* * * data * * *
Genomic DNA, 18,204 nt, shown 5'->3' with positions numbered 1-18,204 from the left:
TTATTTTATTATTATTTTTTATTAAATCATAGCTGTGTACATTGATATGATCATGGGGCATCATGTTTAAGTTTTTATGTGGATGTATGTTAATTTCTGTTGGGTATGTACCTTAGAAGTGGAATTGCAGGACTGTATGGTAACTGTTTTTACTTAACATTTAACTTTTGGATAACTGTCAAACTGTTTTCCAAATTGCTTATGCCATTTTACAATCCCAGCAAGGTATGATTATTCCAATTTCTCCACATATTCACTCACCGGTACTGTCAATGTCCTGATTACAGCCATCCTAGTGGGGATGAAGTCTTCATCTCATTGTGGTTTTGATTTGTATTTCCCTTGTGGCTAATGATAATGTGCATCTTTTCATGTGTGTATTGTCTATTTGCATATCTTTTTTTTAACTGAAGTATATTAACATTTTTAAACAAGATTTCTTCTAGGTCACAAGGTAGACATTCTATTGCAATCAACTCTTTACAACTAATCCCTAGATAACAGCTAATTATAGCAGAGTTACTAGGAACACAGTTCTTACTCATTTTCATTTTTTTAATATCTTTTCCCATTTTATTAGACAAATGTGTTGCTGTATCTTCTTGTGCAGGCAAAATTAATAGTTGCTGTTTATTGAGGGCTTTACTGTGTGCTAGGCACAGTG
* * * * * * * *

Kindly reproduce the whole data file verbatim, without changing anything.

Genomic DNA, 18,204 nt, shown 5'->3' with positions numbered 1-18,204 from the left:
TTATTTTATTATTATTTTTTATTAAATCATAGCTGTGTACATTGATATGATCATGGGGCATCATGTTTAAGTTTTTATGTGGATGTATGTTAATTTCTGTTGGGTATGTACCTTAGAAGTGGAATTGCAGGACTGTATGGTAACTGTTTTTACTTAACATTTAACTTTTGGATAACTGTCAAACTGTTTTCCAAATTGCTTATGCCATTTTACAATCCCAGCAAGGTATGATTATTCCAATTTCTCCACATATTCACTCACCGGTACTGTCAATGTCCTGATTACAGCCATCCTAGTGGGGATGAAGTCTTCATCTCATTGTGGTTTTGATTTGTATTTCCCTTGTGGCTAATGATAATGTGCATCTTTTCATGTGTGTATTGTCTATTTGCATATCTTTTTTTTAACTGAAGTATATTAACATTTTTAAACAAGATTTCTTCTAGGTCACAAGGTAGACATTCTATTGCAATCAACTCTTTACAACTAATCCCTAGATAACAGCTAATTATAGCAGAGTTACTAGGAACACAGTTCTTACTCATTTTCATTTTTTTAATATCTTTTCCCATTTTATTAGACAAATGTGTTGCTGTATCTTCTTGTGCAGGCAAAATTAATAGTTGCTGTTTATTGAGGGCTTTACTGTGTGCTAGGCACAGTG